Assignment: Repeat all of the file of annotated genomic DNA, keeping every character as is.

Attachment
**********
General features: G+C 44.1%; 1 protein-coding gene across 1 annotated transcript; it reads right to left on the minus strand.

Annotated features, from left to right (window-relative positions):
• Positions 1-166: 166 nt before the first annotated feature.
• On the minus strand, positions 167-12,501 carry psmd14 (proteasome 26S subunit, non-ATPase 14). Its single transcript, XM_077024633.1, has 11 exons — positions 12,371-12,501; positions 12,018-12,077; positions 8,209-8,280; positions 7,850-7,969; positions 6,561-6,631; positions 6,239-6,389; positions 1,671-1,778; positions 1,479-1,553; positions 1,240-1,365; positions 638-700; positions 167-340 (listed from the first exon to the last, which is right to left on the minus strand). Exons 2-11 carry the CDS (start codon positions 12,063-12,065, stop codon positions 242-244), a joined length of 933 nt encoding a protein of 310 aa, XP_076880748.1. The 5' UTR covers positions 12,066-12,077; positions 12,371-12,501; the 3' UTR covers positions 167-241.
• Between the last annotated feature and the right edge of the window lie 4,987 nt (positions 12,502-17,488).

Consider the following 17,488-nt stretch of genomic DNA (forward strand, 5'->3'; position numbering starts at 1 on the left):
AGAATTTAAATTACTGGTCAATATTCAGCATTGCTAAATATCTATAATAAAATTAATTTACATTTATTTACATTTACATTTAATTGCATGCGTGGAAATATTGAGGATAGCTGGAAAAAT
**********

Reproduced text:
General features: G+C 44.1%; 1 protein-coding gene across 1 annotated transcript; it reads right to left on the minus strand.

Annotated features, from left to right (window-relative positions):
• Positions 1-166: 166 nt before the first annotated feature.
• On the minus strand, positions 167-12,501 carry psmd14 (proteasome 26S subunit, non-ATPase 14). Its single transcript, XM_077024633.1, has 11 exons — positions 12,371-12,501; positions 12,018-12,077; positions 8,209-8,280; positions 7,850-7,969; positions 6,561-6,631; positions 6,239-6,389; positions 1,671-1,778; positions 1,479-1,553; positions 1,240-1,365; positions 638-700; positions 167-340 (listed from the first exon to the last, which is right to left on the minus strand). Exons 2-11 carry the CDS (start codon positions 12,063-12,065, stop codon positions 242-244), a joined length of 933 nt encoding a protein of 310 aa, XP_076880748.1. The 5' UTR covers positions 12,066-12,077; positions 12,371-12,501; the 3' UTR covers positions 167-241.
• Between the last annotated feature and the right edge of the window lie 4,987 nt (positions 12,502-17,488).

Consider the following 17,488-nt stretch of genomic DNA (forward strand, 5'->3'; position numbering starts at 1 on the left):
AGAATTTAAATTACTGGTCAATATTCAGCATTGCTAAATATCTATAATAAAATTAATTTACATTTATTTACATTTACATTTAATTGCATGCGTGGAAATATTGAGGATAGCTGGAAAAAT